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Arrays (C# vs Java)

Arrays are ordered collections of items of the same data type that are accessed using the array name in conjunction with the offset from the start of the array of the desired item. There are some important differences in how arrays are declared and used in C# compared to Java.

The One-Dimensional Array

A one-dimensional array stores a fixed number of items in a linear fashion, requiring just a single index value to identify any one item. In C#, the square brackets in the array declaration must follow the data type, and cannot be placed after the variable name as is permitted in Java. Thus, an array of type integers is declared using the following syntax:

int[] arr1;

The following declaration is invalid in C#:

//int arr2[];  //compile error

Once you have declared an array, you use the new keyword to set its size, just as in Java. The following declares the array reference:

int[] arr;
arr = new int[5];  // create a 5 element integer array

You then access elements in a one-dimensional array using identical syntax to Java. C# array indices are also zero-based. The following accesses the last element of the previous array:

System.Console.WriteLine(arr[4]);  // access the 5th element

Initialization

C# array elements can be initialized at creation using the same syntax as in Java:

int[] arr2Lines;
arr2Lines = new int[5] {1, 2, 3, 4, 5};

Unlike Java, the number of C# initializers must match the array size exactly. You can use this feature to declare and initialize a C# array in a single line:

int[] arr1Line = {1, 2, 3, 4, 5};

This syntax creates an array of size equal to the number of initializers.

Initializing in a Program Loop

The other way to initialize an array in C# is to use the for loop. The following loop sets each element of an array to zero:

int[] TaxRates = new int[5];

for (int i=0; i<TaxRates.Length; i++)
{
    TaxRates[i] = 0;
}

Jagged Arrays

Both C# and Java support creating jagged, or non-rectangular, arrays in which each row contains a different number of columns. For instance, the following jagged array has four entries in the first row, and three in the second:

int[][] jaggedArray = new int[2][];
jaggedArray[0] = new int[4];
jaggedArray[1] = new int[3];

Multi-Dimensional Arrays

With C#, you can create regular multi-dimensional arrays that are like a matrix of values of the same type. While both Java and C# support jagged arrays, C# also supports multi-dimensional arrays or arrays of arrays.

Declare a multi-dimensional rectangular array using following syntax:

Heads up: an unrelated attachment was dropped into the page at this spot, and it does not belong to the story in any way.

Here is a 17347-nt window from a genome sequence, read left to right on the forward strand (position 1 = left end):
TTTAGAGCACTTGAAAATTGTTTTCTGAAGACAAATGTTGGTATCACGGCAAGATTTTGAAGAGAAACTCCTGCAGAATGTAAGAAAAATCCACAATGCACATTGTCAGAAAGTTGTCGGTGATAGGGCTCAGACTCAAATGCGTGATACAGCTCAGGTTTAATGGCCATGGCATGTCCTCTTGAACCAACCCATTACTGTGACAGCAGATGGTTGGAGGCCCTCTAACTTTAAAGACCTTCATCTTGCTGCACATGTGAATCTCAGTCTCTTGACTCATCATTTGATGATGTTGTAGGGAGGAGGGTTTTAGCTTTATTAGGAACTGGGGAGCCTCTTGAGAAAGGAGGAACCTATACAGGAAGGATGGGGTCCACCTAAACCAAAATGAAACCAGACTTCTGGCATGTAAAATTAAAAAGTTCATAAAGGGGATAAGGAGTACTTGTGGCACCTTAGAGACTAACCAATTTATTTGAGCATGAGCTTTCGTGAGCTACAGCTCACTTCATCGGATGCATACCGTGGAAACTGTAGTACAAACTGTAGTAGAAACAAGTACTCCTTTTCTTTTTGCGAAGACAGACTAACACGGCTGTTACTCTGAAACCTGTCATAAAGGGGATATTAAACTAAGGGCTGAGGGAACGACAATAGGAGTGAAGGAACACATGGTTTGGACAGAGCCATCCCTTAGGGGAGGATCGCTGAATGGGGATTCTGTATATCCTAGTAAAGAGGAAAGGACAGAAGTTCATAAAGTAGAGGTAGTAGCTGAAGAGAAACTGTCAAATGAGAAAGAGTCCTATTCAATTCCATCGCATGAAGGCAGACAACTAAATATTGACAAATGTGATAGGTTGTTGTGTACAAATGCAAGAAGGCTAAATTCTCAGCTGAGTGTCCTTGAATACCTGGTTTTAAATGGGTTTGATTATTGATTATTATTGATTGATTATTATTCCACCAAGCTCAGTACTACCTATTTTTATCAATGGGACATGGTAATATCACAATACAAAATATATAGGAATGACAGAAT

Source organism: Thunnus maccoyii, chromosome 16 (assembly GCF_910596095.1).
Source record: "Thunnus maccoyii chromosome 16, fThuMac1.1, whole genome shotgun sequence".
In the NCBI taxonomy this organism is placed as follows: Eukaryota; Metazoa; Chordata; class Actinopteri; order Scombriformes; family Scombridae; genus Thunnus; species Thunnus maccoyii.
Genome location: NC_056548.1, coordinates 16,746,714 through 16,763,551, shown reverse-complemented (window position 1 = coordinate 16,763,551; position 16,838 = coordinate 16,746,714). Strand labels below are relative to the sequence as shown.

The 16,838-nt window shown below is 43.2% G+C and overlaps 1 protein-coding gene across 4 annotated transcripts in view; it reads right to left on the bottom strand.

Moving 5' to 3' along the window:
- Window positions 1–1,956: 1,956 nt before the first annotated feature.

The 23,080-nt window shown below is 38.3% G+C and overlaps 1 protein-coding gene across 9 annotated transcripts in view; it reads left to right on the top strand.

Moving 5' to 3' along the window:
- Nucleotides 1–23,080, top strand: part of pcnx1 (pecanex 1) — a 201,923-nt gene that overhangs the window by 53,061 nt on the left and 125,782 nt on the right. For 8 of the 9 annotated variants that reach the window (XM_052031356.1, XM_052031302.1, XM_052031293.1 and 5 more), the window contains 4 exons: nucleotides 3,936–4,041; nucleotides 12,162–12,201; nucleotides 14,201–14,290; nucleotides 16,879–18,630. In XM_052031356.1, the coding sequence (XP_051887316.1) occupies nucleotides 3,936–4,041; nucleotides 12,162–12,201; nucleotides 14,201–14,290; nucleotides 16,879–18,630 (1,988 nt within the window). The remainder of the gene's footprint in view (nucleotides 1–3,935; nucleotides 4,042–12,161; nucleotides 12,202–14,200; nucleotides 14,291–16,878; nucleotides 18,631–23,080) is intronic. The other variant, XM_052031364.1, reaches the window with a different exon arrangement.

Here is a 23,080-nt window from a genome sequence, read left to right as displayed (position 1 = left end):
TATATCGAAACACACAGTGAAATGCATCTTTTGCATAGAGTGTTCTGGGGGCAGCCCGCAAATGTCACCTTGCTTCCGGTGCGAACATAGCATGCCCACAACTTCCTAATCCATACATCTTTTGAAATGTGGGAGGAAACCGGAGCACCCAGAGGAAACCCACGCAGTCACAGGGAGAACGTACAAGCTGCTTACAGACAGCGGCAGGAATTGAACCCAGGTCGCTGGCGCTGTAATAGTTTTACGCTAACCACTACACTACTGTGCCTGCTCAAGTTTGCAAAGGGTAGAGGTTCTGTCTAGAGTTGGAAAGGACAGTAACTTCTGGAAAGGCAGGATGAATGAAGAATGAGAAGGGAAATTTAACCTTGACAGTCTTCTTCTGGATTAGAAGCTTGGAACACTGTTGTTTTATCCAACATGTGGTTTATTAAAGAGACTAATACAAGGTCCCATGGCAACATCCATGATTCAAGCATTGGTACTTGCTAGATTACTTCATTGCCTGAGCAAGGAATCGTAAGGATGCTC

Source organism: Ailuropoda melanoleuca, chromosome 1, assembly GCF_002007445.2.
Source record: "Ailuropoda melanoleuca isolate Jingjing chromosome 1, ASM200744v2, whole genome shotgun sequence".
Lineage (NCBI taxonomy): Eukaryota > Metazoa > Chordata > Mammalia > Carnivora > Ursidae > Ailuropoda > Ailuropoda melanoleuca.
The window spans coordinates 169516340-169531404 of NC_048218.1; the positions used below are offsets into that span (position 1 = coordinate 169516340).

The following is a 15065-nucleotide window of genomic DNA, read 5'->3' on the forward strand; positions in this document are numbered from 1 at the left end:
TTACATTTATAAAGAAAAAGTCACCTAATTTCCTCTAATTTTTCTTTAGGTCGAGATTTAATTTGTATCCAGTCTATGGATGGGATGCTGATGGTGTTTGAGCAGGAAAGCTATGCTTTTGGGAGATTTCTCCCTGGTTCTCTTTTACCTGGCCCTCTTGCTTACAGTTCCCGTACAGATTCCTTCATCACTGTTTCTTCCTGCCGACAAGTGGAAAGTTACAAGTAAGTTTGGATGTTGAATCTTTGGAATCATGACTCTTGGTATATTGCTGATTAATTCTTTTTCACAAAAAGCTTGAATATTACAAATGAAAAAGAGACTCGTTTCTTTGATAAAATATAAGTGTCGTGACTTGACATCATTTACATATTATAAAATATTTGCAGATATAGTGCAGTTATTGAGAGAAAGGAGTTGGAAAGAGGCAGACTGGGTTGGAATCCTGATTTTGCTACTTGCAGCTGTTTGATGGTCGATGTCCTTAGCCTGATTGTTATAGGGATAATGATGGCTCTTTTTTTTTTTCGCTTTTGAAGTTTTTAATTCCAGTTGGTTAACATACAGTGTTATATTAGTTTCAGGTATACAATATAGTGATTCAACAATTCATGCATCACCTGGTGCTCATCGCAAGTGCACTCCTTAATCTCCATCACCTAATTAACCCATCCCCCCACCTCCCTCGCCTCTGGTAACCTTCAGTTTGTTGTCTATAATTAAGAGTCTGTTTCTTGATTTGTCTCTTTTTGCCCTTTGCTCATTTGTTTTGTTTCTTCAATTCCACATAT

int[,] arr2D;      // declare the array reference
float[,,,] arr4D;  // declare the array reference

Once declared, you allocate memory to the array as follows:

arr2D = new int[5,4];  // allocate space for 5 x 4 integers

Elements of the array are then accessed using the following syntax:

arr2D[4,3] = 906;

Because arrays are zero-based, this line sets the element in the fifth column of the fourth row to 906.

Initialization

Multi-dimensional arrays can be created, set up, and initialized in a single statement by any of the following methods:

int[,] arr4 = new int [2,3] { {1,2,3}, {4,5,6} };
int[,] arr5 = new int [,]   { {1,2,3}, {4,5,6} };
int[,] arr6 =               { {1,2,3}, {4,5,6} };

Initializing in a Program Loop

All the elements of an array can be initialized using a nested loop as shown here:

int[,] arr7 = new int[5,4];

for(int i=0; i<5; i++)
{
    for(int j=0; i<4; j++)
    {
        arr7[i,j] = 0;  // initialize each element to zero
    }
}

The System.Array Class

In the .NET Framework, arrays are implemented as instances of the Array class. This class provides several useful methods, such as Sort and Reverse.

The following example demonstrates how easy these methods are to work with. First, you reverse the elements of an array using the Reverse method, and then you sort them with the Sort method:

class ArrayMethods
{
    static void Main()
    {
        // Create a string array of size 5:
        string[] employeeNames = new string[5];

        // Read 5 employee names from user:
        System.Console.WriteLine("Enter five employee names:");
        for(int i=0; i<employeeNames.Length; i++)
        {
            employeeNames[i]= System.Console.ReadLine();
        }

        // Print the array in original order:
        System.Console.WriteLine("\nArray in Original Order:");
        foreach(string employeeName in employeeNames)
        {
            System.Console.Write("{0}  ", employeeName);
        }

        // Reverse the array:
        System.Array.Reverse(employeeNames);

        // Print the array in reverse order:
        System.Console.WriteLine("\n\nArray in Reverse Order:");
        foreach(string employeeName in employeeNames)
        {
            System.Console.Write("{0}  ", employeeName);
        }

        // Sort the array:
        System.Array.Sort(employeeNames);

        //  Print the array in sorted order:
        System.Console.WriteLine("\n\nArray in Sorted Order:");
        foreach(string employeeName in employeeNames)
        {
            System.Console.Write("{0}  ", employeeName);
        }
    }
}

Output

Enter five employee names:

Luca

Angie

Brian

Kent

Beatriz

Array in Original Order:

Luca Angie Brian Kent Beatriz

Array in Reverse Order:

Beatriz Kent Brian Angie Luca

Array in Sorted Order:

Angie Beatriz Brian Kent Luca

See Also

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